Each year, Acme Packing Company’s writers vote for the Green Bay Packers’ top plays of the previous season. Our votes are based on the impact of the play, spectacular individual or team effort, or sheer amusement value we compile the votes to list out the top ten plays. Join us over a two-week span as we count down from 10 to 1 in the Packers’ Top Plays of 2021.
This year’s Top Plays countdown has a minor problem — we ended up in a tie for the 10th-place play. Therefore, we’ll have plays 10A and 10B going live today before we continue on with play number 9 on Tuesday.
The first of our plays that ranked 10th comes late in the season, with the Packers trailing in the first half of a game against their oldest rivals. The Chicago Bears ended up being no match for the Packers as this game went on, but early on the game was very much in doubt, even as Green Bay was fighting to try to reach the top of the NFC standings.
Midway through the second quarter, the Packers’ defense struck with a bolt of lightning from a midseason acquisition who developed a knack for making huge plays in critical situations.
It’s week 14, and the Packers are hosting the latest edition of the NFL’s oldest rivalry, with the Chicago Bears in town at Lambeau Field. Predictably, this game is in Prime Time, kicking off as the week’s Sunday Night Football game.
The Packers enter the week at 9-3 and fresh off their bye week, which followed a big 36-28 victory over the Los Angeles Rams at Lambeau in week 12. At this point, another NFC North title is almost assured, with the Minnesota Vikings sitting in second place in the North at 5-7, and Green Bay has its sights on the top seed in the NFC, as they are just one game back of the Arizona Cardinals. The Bears, meanwhile, come in at 4-8 after a 33-22 loss to those Cardinals the week before, and are just hoping to play spoiler.
The first quarter was pretty quiet, with the only points coming on a Cairo Santos field goal. Chicago took a ten-point lead early in the second quarter as Jakeem Grant got loose for a 46-yard touchdown on a screen pass from Justin Fields. The Packers put up an 11-play touchdown drive in response, however, closing the gap to 10-7 on a two-yard score from Aaron Rodgers to Allen Lazard.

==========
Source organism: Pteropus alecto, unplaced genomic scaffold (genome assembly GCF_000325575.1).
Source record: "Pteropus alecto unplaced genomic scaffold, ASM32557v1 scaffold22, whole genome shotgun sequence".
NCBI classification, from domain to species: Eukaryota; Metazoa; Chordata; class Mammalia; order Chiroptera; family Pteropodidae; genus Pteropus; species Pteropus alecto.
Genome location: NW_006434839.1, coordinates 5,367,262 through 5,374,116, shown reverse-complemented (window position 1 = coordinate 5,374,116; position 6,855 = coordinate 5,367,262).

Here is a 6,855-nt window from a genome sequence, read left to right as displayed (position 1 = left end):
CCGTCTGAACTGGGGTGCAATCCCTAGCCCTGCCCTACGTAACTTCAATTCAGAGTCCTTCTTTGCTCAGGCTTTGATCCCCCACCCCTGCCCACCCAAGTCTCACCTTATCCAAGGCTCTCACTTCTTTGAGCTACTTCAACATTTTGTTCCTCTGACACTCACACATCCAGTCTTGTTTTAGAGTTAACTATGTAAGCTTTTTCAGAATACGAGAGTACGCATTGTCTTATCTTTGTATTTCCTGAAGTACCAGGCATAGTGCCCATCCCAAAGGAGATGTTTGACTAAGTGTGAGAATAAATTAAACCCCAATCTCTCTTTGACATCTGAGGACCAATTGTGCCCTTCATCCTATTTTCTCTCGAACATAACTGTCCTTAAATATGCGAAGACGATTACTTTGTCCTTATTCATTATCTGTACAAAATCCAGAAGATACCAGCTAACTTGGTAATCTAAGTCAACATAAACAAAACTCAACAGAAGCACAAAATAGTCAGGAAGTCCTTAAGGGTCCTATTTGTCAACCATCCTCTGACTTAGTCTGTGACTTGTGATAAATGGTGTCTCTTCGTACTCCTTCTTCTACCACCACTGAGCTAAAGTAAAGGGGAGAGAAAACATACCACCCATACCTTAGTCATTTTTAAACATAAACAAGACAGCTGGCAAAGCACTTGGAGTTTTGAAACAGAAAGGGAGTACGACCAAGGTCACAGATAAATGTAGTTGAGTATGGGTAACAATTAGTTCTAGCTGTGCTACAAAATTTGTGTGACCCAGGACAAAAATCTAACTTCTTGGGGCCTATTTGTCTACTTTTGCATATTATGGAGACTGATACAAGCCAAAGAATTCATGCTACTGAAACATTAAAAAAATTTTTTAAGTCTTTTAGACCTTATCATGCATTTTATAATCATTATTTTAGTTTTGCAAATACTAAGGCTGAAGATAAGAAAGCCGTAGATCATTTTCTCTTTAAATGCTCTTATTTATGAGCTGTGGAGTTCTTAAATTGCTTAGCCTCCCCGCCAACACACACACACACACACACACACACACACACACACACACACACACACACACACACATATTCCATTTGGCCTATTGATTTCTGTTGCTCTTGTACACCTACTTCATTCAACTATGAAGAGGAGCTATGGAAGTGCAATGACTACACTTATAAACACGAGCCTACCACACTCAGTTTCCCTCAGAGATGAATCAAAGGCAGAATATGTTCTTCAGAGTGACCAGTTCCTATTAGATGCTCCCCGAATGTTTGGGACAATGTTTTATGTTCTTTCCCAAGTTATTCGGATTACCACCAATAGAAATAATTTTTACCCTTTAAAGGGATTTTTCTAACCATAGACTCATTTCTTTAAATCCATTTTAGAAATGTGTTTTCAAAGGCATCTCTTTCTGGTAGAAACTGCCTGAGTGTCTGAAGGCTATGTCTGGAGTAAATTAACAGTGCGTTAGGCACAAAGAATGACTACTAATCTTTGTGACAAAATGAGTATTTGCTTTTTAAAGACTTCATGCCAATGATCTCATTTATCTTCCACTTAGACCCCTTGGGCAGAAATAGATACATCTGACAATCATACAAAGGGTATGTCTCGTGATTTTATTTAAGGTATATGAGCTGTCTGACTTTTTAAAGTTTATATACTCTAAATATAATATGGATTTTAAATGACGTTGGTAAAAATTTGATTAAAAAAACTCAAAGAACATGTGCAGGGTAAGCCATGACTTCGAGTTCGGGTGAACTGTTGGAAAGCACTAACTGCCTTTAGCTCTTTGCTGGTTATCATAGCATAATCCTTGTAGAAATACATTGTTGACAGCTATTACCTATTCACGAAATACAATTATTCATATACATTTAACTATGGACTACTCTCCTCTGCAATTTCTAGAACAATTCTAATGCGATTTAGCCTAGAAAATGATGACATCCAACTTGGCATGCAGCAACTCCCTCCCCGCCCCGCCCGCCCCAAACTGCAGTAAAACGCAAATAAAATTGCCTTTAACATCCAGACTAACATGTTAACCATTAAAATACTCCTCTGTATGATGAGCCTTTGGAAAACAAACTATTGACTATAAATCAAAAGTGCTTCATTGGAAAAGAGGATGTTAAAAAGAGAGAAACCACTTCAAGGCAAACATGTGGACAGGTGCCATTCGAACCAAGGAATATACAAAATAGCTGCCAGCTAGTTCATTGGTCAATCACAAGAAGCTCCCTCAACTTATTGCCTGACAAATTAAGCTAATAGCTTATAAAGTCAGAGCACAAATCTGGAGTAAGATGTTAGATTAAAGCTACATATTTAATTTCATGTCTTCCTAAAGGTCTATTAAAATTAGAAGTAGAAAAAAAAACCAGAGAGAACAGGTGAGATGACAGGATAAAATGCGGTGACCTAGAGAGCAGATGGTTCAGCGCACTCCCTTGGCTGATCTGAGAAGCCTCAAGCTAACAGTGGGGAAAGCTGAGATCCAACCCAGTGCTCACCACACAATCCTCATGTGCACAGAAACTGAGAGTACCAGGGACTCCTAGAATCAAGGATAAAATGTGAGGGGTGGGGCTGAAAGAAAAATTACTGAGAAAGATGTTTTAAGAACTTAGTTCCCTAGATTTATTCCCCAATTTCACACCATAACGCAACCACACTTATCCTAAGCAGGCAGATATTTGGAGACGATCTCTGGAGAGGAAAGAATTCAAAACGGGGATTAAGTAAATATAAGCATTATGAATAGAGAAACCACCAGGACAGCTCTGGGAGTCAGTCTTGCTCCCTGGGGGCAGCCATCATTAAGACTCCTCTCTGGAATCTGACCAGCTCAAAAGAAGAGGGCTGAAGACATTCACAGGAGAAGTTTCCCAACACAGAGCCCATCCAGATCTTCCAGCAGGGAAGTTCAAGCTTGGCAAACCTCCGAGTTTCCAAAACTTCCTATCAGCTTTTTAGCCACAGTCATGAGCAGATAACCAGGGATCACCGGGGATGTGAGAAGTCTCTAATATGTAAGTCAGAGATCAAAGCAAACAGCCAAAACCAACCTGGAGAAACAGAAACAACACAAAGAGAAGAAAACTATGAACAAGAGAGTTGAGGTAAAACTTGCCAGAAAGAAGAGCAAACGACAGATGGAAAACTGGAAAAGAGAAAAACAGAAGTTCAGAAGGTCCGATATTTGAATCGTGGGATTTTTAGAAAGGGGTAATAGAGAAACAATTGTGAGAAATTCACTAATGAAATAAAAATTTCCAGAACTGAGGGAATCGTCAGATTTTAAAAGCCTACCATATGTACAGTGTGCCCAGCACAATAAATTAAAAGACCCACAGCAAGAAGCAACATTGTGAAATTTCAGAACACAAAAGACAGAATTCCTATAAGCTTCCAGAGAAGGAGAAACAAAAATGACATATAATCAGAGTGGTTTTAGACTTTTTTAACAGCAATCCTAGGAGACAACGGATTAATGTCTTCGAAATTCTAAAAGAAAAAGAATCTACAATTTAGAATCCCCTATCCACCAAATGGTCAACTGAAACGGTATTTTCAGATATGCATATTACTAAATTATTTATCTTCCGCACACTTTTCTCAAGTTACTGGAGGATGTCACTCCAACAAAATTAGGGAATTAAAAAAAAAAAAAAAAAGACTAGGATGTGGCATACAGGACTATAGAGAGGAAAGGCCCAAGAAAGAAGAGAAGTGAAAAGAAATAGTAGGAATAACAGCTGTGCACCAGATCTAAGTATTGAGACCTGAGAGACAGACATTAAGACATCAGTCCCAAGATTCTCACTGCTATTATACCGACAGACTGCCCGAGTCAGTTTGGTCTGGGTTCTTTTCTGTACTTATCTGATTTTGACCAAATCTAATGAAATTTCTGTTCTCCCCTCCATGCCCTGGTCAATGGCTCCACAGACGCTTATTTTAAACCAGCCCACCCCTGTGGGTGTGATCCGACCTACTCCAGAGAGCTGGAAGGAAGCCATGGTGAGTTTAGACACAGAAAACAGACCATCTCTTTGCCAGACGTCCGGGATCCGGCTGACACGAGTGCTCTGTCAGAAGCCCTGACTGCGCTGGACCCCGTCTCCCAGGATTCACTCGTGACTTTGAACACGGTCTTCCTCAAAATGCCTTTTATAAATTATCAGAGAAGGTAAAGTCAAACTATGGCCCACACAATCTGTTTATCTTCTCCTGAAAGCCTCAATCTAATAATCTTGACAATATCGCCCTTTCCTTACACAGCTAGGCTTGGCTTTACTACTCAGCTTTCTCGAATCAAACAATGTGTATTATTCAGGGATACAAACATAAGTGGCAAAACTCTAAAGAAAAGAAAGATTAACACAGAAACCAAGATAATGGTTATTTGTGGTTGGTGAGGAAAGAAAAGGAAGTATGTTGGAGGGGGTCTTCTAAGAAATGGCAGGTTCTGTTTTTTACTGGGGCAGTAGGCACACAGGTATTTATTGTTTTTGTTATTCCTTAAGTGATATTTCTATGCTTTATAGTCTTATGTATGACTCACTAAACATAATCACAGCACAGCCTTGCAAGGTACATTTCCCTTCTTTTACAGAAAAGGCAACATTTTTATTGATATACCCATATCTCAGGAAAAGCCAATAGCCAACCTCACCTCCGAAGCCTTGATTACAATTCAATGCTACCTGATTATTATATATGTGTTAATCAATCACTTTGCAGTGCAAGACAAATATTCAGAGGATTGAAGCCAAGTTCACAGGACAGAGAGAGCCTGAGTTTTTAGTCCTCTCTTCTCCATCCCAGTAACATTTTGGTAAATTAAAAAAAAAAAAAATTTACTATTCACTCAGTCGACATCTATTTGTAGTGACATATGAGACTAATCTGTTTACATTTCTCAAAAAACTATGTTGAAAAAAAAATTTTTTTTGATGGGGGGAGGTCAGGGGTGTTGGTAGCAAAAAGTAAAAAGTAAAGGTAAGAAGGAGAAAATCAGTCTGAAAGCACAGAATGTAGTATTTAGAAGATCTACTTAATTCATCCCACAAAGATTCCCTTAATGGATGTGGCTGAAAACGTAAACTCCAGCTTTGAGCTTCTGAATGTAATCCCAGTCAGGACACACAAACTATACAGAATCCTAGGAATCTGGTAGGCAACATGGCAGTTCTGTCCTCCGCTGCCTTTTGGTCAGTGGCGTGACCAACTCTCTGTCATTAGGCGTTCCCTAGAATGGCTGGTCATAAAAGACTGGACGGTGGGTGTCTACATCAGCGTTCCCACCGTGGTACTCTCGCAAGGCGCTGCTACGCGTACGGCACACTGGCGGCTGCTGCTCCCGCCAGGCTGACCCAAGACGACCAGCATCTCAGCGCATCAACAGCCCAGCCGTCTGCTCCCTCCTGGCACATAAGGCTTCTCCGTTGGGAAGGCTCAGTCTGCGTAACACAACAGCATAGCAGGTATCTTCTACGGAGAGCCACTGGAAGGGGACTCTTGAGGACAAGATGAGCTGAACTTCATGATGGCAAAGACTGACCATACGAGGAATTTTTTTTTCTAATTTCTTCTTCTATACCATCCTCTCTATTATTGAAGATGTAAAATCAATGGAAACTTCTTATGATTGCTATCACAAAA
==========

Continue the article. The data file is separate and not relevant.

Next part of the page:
The Green Bay special teams were a mess in this game, however. They allowed a 34-yard punt return early in the game to Grant that helped sed up the field goal, and Khalil Herbert took this next kickoff 40 yards to near midfield. After a seven-yard gain by David Montgomery and an incomplete pass from Fields, the Bears faced a 3rd-and-3 from their own 48-yard line.
Chicago lines up with Fields in the shotgun and Montgomery to his right. The Bears have three receivers to the left of the formation, two in a stack tight to the line and Darnell Money split out just inside the numbers, with one wideout split at the numbers to the right.
The Packers pick up the inside receivers well in zone coverage, while Mooney runs an out route towards the left sideline. Instead of stepping into his throw and firing a dart, however, Fields floats the football to Mooney about ten yards downfield.
As soon as Mooney makes his break, Rasul Douglas — in off coverage a few yards deep — breaks on his man. And in addition to needing more on the football, Fields’ throw is off-target, much too far inside rather than leading Mooney to the sideline. That allows Douglas to play the ball rather than the receiver, cutting inside of Mooney and hauling in the football at the Packers’ 45-yard line.
With his momentum already carrying him up the field, Douglas streaks up the sideline and is off to the races, only having to put a small move on Fields around the ten-yard line before he reaches the end zone.
For Douglas, this was yet another massive play in a season that was full of them following his arrival from Arizona. It was his third pick of the year and his second straight game with a pick-six after he accomplished the feat two weeks prior against the Rams and Matthew Stafford.
In this game, it gave the Packers their first lead of the day, and although they would give up a few more big plays before the half to go down 24-14 at one point, Green Bay would rally, scoring three touchdowns in the span of half a quarter between the two-minute warning of the first half and the middle of the third frame.
In a first half that saw the Packers’ defense and special teams plagued by allowing big plays to the Bears, this touchdown gave the Packers a brief early lead and allowed them to keep the game close until the offense began moving the ball consistently late in the second quarter. Once they did, Green Bay scored on five of their final six non-kneel down drives of the game, with four of those series resulting in touchdowns, eventually cruising to a 45-30 victory.
The win pushed the Packers into a tie with the Tampa Bay Buccaneers at 10-3, and a day later on Monday Night Football, the Rams beat the Cardinals to set up a three-way tie for the top spot in the NFC. Green Bay went on to win their next three games and clinch the top seed with a week to go.
For Douglas personally, this play and his other splash plays over the course of the season helped earn him a long-term deal from the Packers, as he signed a three-year, $21 million contract this offseason.
Stay tuned for the next play on our countdown coming later today before we move on to play number 9 on Tuesday!